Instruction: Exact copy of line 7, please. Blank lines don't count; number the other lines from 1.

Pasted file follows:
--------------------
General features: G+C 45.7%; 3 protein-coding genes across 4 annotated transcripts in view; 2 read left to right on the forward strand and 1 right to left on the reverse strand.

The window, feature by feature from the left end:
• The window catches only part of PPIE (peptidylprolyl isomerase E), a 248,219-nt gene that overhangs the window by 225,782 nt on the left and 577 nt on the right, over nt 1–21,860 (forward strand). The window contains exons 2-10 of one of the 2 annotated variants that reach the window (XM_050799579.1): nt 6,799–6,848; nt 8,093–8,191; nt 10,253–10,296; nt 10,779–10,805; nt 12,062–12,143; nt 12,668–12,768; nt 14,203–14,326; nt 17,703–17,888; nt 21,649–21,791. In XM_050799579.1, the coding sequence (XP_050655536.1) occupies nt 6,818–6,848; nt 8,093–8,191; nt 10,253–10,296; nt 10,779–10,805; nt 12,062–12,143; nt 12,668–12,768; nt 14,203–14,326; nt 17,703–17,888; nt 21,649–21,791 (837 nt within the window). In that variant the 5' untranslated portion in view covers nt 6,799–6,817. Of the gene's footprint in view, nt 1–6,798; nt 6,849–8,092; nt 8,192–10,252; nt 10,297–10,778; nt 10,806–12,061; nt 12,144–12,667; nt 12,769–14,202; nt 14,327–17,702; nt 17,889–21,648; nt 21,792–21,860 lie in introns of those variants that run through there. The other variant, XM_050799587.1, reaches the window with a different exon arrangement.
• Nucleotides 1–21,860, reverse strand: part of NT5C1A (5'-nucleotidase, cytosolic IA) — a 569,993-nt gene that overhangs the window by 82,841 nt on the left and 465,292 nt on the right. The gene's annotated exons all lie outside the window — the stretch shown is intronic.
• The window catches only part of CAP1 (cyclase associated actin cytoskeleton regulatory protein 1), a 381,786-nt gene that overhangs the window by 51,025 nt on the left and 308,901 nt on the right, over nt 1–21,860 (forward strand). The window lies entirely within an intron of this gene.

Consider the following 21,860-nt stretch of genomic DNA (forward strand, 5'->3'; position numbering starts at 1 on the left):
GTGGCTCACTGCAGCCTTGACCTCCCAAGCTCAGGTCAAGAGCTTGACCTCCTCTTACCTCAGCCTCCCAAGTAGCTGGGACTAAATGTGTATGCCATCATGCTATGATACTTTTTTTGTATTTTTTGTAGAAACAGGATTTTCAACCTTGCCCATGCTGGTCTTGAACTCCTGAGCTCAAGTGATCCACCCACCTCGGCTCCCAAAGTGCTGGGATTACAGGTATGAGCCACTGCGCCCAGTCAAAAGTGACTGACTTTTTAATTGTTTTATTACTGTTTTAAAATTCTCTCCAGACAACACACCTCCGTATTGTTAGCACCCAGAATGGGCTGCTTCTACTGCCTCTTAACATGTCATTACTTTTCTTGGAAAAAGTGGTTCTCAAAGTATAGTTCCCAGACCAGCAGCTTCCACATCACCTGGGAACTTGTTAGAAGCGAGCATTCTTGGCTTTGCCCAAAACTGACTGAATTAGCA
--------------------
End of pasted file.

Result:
GTGGCTCACTGCAGCCTTGACCTCCCAAGCTCAGGTCAAGAGCTTGACCTCCTCTTACCTCAGCCTCCCAAGTAGCTGGGACTAAATGTGTATGCCATCATGCTATGATACTTTTTTTGTATTTTTTGTAGAAACAGGATTTTCAACCTTGCCCATGCTGGTCTTGAACTCCTGAGCTCAAGTGATCCACCCACCTCGGCTCCCAAAGTGCTGGGATTACAGGTATGAGCCACTGCGCCCAGTCAAAAGTGACTGACTTTTTAATTGTTTTATTACTGTTTTAAAATTCTCTCCAGACAACACACCTCCGTATTGTTAGCACCCAGAATGGGCTGCTTCTACTGCCTCTTAACATGTCATTACTTTTCTTGGAAAAAGTGGTTCTCAAAGTATAGTTCCCAGACCAGCAGCTTCCACATCACCTGGGAACTTGTTAGAAGCGAGCATTCTTGGCTTTGCCCAAAACTGACTGAATTAGCA